When the invitation to attend the 2023 Newbold College of Higher Education Awards Ceremony arrived in the hands of Councillor Naheed Ejaz, the recently appointed mayor of the Borough of Bracknell Forest, it triggered a 20-year-old memory. While this mayor will receive hundreds of invitations to visit the many global corporation and industrial sites located within her United Kingdom Silicon Valley borough, this invitation to the Awards Ceremony is not the first time she had connected with the Newbold community.
Ejaz is the mother of five children she raised on her own. “They were financially tough times,” she said. To overcome this problem, she discovered a support group in existence at the time called BRICKS, which encouraged payment for goods and services through a cashless exchange system. In the program, two parties trade goods or services directly without money being involved. At the time, one of her daughters was falling behind at school with math and English. It seemed, however, that the “teachers had cast her aside,” Ejaz said. Something had to be done to address this situation, and Ejaz knew that the only solution was to get some private tuition for her daughter, but it was totally unaffordable.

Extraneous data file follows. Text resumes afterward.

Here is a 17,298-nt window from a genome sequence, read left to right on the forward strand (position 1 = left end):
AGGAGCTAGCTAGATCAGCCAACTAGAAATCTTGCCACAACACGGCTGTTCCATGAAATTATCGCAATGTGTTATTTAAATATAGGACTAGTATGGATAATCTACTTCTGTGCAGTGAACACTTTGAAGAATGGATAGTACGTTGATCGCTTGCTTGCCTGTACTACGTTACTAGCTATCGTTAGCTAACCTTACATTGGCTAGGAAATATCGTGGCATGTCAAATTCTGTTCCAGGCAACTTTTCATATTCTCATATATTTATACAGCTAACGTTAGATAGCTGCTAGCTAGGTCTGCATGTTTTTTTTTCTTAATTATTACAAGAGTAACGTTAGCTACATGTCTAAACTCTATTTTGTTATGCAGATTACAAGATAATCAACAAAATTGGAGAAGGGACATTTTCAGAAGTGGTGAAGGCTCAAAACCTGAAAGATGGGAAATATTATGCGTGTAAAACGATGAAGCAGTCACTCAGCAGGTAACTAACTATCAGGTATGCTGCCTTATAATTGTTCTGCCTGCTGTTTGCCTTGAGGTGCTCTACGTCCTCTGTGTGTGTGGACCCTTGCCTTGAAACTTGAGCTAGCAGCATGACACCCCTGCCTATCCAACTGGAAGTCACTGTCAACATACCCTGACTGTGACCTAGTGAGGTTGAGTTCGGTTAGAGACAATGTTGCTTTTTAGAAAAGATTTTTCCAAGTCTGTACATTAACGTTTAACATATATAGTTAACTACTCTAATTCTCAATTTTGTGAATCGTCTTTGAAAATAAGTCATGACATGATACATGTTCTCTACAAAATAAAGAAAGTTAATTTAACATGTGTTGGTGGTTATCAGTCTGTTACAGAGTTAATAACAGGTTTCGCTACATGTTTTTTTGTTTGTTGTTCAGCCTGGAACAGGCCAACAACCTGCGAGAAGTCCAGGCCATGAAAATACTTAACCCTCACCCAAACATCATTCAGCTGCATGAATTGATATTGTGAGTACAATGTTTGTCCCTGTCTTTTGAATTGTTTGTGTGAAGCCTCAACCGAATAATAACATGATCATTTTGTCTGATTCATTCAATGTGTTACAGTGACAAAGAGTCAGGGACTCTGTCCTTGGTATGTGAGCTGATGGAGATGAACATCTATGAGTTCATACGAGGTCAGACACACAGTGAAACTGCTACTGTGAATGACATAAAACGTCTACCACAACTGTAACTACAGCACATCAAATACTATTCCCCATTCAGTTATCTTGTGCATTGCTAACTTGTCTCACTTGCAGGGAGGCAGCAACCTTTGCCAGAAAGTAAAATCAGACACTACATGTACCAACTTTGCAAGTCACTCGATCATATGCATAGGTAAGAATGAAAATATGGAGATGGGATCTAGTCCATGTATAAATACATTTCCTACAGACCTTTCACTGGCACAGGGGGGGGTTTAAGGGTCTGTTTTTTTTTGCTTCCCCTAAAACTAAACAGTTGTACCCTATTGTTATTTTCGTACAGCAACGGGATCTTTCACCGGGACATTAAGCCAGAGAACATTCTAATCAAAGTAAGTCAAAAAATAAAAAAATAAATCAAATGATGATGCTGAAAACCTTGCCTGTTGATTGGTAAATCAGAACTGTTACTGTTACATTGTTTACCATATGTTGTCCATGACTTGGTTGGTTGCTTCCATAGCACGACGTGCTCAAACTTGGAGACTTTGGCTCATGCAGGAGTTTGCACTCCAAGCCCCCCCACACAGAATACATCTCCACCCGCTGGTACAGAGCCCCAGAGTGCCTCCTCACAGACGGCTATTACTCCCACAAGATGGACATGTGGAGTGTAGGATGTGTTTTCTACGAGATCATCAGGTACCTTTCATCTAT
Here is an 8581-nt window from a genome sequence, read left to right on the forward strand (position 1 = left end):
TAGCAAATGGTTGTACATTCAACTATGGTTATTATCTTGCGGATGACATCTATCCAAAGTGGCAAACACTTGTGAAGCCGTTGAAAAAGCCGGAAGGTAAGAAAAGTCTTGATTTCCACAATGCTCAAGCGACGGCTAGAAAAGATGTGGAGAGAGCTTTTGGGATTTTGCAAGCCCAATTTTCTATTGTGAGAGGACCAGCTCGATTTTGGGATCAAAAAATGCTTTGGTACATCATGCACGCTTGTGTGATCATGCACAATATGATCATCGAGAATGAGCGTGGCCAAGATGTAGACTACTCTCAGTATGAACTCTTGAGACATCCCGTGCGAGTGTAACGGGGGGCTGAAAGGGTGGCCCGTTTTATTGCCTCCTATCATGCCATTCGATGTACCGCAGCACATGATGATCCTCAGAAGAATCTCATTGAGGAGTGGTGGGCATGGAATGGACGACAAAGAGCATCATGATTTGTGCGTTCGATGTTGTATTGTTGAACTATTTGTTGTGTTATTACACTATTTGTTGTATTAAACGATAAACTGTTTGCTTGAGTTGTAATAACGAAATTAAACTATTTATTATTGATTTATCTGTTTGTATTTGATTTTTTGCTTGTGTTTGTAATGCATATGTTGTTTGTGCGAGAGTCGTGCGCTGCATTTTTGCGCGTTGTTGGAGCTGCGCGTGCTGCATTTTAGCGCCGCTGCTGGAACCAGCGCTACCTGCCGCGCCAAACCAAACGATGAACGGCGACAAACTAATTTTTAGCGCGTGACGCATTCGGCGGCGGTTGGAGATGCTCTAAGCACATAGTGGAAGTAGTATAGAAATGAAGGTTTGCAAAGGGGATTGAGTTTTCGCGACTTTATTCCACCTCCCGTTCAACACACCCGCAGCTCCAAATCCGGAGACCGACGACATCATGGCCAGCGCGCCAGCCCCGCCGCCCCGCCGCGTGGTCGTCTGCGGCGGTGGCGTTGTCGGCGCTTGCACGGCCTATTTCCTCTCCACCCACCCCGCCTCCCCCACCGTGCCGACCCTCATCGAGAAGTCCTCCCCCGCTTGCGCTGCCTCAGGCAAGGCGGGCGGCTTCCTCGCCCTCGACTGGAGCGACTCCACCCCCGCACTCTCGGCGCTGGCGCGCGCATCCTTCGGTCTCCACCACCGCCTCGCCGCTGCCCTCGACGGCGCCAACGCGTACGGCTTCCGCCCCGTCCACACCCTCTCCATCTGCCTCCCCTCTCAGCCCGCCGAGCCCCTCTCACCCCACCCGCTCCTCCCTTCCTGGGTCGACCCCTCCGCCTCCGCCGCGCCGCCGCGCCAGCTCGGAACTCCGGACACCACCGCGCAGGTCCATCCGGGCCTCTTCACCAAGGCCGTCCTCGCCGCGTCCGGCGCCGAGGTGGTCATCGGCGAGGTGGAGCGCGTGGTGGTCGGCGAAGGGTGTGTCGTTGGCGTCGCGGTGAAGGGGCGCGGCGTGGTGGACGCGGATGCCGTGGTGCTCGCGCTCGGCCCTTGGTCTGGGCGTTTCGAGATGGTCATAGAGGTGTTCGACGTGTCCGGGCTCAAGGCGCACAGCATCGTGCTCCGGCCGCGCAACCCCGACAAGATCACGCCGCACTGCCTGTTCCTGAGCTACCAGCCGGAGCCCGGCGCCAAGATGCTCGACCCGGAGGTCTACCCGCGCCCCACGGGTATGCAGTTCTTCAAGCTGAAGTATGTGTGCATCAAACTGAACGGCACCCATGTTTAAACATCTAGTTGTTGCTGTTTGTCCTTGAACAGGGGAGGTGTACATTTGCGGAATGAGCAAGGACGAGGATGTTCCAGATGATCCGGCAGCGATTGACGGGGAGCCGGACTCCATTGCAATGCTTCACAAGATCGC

Desperate, she turned to BRICKS for help “through the support of a wonderful lady” at Newbold School, the Adventist-run primary school adjacent to the college. In exchange for math tuition, Ejaz offered cooking lessons and curtain making. “If you go into Newbold School and you see red curtains in the big hall, they were made by me — and this is just to tell you the spirit of community I experienced.”
As a result of the private tuition, it was discovered that her daughter experienced dyslexia. But with a great sense of a mother’s pride, Ejaz went on to tell that her daughter attended “Westminster University and went on to become the youngest digital strategist for Pearson PLC (responsible for the United Kingdom and Europe desk).” Now, her daughter works for Google in the same capacity, Ejaz shared. For Ejaz the story is a little-acorn-becomes-oak-tree experience. And no doubt about it, she sees her story connecting with the Newbold community.
For Trans-European Adventists, it’s a reality that civic leaders invited to attend our special events and celebrations often first require a “briefing paper” about who we are in order to give a speech that connects. It is more than heartwarming that, in this case, through an act of kindness 20 years prior to the mayor’s invitation to the Awards Ceremony — no briefing paper was required.